"Retention Awards" Not Just an AIG FPG Problem

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It was announced yesterday that (American International Group (AIG) will now be known as American International Underwriters (AIU). Down came the old sign from AIG's Manhattan headquarters and a new sign will soon replace it. "Incredible as it may seem," said Chris McConnell, AIFA at Chris McConnell & Associates (CMA), an independent investment fraud and fiduciary audit and securities expert witness, "Congress and the business media would pull the wool over our eyes once again and have the US Taxpayer believe that $5 Billion is less than $165 Million."

It was announced yesterday that (American International Group (AIG) will now be known as American International Underwriters (AIU). Down came the old sign from AIG's Manhattan headquarters and a new sign will soon replace it. "Incredible as it may seem," said Chris McConnell, AIFA at Chris McConnell & Associates (CMA), an independent investment fraud and fiduciary audit and securities expert witness, "Congress and the business media would pull the wool over our eyes once again and have the US Taxpayer believe that $5 Billion is less than $165 Million."

Retention Awards--formerly known as bonuses--will be paid to employees at some TARP recipients with US Taxpayer funds.
It is not just an AIG problem, it applies to some but not all of the top firms on Wall Street. Brokers at these firms were paid more than $5 billion in "retention awards" without having done much of anything to deserve them--simply for staying on the job. In fact, they could have performed better, as the financial chaos of recent months has made clear.

Yesterday, Reuters reported that a handful of AIG executives were returning their "bonuses" and that a handful of senior executives working within AIG's controversial financial products unit have resigned. This, however, ignores the larger story. According to McConnell and other knowledgeable observers, the problem is systemic, rooted in "asset-based" compensation schemes.

The full story of AIG and the others is replete with ironies:

  •     The good AIG employees (those innocents employed in the insurance part--now AIU--of the business) got no bonuses but still are branded with the stigma created by recently recognized and rewarded colleagues at the AIG Financial Products Group-- the real culprits who, portraying themselves, as "the largest insurance company in the world, who may have slightly misrepresented a small detail: FPG was not an insurance company. And in the process turned their relatively small division into a financial casino.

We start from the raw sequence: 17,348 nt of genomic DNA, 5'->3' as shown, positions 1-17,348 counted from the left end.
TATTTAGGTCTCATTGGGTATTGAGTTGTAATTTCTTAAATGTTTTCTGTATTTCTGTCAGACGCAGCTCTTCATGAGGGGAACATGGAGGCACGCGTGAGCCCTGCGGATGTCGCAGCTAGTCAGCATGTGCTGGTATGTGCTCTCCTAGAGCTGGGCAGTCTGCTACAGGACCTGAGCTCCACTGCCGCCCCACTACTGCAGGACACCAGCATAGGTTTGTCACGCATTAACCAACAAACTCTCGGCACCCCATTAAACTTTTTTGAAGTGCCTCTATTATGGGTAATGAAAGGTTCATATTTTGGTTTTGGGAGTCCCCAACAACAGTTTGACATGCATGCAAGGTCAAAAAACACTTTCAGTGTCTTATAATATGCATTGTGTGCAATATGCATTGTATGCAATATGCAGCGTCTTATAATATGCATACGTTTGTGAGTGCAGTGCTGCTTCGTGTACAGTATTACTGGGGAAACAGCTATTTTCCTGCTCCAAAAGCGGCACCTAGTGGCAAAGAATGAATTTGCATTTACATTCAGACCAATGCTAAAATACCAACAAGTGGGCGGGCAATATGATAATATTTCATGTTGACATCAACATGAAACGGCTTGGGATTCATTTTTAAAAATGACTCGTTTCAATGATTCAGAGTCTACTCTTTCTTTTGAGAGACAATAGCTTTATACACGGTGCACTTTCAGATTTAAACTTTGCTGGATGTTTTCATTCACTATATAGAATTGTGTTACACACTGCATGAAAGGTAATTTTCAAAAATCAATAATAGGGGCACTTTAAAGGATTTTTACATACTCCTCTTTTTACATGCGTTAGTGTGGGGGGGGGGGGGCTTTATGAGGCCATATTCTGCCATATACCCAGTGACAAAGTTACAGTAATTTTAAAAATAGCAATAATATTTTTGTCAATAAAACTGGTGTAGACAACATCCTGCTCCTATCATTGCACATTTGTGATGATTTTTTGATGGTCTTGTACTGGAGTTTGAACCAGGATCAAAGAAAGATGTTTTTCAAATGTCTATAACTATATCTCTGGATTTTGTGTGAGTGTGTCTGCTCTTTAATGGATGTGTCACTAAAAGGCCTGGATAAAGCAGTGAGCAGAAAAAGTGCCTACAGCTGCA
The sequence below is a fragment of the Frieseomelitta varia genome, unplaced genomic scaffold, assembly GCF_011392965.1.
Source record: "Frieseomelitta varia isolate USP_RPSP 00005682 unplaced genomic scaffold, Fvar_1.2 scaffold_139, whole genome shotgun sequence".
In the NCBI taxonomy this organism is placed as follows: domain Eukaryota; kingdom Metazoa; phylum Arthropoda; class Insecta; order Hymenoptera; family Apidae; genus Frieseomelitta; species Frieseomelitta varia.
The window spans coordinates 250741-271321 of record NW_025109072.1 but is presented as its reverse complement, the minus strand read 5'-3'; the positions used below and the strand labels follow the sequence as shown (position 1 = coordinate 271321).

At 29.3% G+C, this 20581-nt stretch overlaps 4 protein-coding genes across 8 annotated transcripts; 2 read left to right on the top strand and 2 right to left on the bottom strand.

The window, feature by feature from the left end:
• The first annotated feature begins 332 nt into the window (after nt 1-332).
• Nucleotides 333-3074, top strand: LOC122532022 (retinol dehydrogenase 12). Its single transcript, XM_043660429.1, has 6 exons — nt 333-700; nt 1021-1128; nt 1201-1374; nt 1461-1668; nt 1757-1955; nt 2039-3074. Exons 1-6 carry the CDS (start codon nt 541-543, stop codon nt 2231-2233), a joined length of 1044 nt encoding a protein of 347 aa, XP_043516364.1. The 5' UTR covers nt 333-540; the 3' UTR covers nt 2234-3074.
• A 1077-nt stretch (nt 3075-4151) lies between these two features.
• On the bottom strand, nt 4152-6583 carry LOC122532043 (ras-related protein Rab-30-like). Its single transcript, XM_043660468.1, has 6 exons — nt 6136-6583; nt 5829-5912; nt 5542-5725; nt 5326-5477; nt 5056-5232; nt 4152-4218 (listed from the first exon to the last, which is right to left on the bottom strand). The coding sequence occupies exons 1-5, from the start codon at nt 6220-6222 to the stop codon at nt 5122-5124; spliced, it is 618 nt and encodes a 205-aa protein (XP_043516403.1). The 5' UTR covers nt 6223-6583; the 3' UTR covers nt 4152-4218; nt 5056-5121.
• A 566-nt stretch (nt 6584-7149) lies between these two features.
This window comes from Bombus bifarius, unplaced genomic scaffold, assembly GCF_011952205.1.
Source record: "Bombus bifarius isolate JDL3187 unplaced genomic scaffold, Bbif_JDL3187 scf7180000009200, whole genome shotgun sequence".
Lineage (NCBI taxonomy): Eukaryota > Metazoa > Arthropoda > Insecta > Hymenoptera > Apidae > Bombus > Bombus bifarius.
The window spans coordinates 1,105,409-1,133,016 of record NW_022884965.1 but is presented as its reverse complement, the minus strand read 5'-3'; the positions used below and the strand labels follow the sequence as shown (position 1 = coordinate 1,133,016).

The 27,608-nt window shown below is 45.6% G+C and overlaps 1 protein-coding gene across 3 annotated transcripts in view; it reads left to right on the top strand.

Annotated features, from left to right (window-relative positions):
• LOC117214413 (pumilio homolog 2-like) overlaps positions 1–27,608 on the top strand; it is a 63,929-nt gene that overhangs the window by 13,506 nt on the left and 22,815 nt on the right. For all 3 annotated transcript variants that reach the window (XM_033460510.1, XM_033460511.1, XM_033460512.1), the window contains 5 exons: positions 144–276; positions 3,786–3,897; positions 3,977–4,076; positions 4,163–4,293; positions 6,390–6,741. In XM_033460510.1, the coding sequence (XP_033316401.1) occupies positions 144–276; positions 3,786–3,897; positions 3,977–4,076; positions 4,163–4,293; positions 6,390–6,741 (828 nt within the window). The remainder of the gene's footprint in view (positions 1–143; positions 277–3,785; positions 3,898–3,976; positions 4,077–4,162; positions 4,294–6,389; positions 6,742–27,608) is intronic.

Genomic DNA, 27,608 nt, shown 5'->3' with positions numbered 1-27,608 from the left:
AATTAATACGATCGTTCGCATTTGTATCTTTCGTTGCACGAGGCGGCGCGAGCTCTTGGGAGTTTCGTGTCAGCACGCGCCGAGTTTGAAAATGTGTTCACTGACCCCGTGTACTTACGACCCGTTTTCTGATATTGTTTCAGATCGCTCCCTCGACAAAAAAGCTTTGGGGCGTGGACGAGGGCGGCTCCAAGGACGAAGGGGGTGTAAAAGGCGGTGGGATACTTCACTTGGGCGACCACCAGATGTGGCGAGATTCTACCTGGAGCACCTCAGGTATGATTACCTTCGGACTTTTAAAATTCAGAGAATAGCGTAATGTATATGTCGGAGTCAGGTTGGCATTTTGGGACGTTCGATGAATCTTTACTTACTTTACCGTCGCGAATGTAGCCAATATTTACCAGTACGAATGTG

•     AIG (the insurance company) in 2003 (not a typo) made a good decision to get out of insuring the brokerage firm's customers for excess SIPC insurance in 2003 (NY Times, Saturday, August 9, 2003--not a typo) but soon their colleagues over at AIG FPG thought it was a good idea, to underwrite same brokers' credit default swaps.
  •     An AIG spokesman said it's "too risky" to insure brokerage firms excess SIPC insurance coverage--but in 30 years there was never one claim or loss paid out by any insurance company.
  •     $5 billion, a number that dwarves the amount originally paid to AIG FPG executives, was "awarded" to stockbrokers just last month at Smith Barney, Morgan Stanley and Merrill Lynch, as reported in Investment News. If broker leaves, he or she is required repay the money; although not many of them are likely to leave or if they do it's usually for a better "asset-based" deal.
  •     Both the AIG FPG employees and brokers at Merrill Lynch, Smith Barney and Morgan Stanley received their bonuses ($165 million and over $5 billion, respectively) in cash, not stock; with stocks at all time lows what did they know and when did they know it are questions the financial press and the general media should be asking.
  •     Brokerage firms are usually required to disclose to their customers any "extra" or special compensation paid to its brokers. It may prove interesting to see how $5 billion is "disclosed."
  •     ROT (Return on TARP) demonstrates that the brokers clearly enhanced their cash positions compared to the less handsomely ROT-bonused industry counterparts at AIG.
  •     Many observers are questioning when, if at all, the Secretary of the Treasury was aware of the underreported $5 billion in "awards" paid to brokers in firms that received an estimated $100 billion in TARP cash, not including US Treasury guarantees or special Federal Reserve facilities.

When will the media or our "outraged" elected officials tell the larger story? Stay tuned. The story is waiting to be told. In the meantime, April 15 is rapidly approaching and none too soon for the cash gushing out of the US Treasury. US taxpayers will be footing the bill and praying that there will be some sort of return on their investment. "Wall Street Gone Wild" may be the next big YouTube video.

Chris McConnell & Associates

CMA provides an unmatched suite of advanced AIFA training, actual hands-on major Wall St. broker dealer experience. CMA has provided fiduciary audit, training, and expert witness services to attorneys who represent plaintiffs and defense in fiduciary duty, suitability, supervision and compensation in FINRA, Trust, Estate & Probate, Divorce, QDROs, ERISA, 401k; and non-profits, foundations and endowment matters since 2003.

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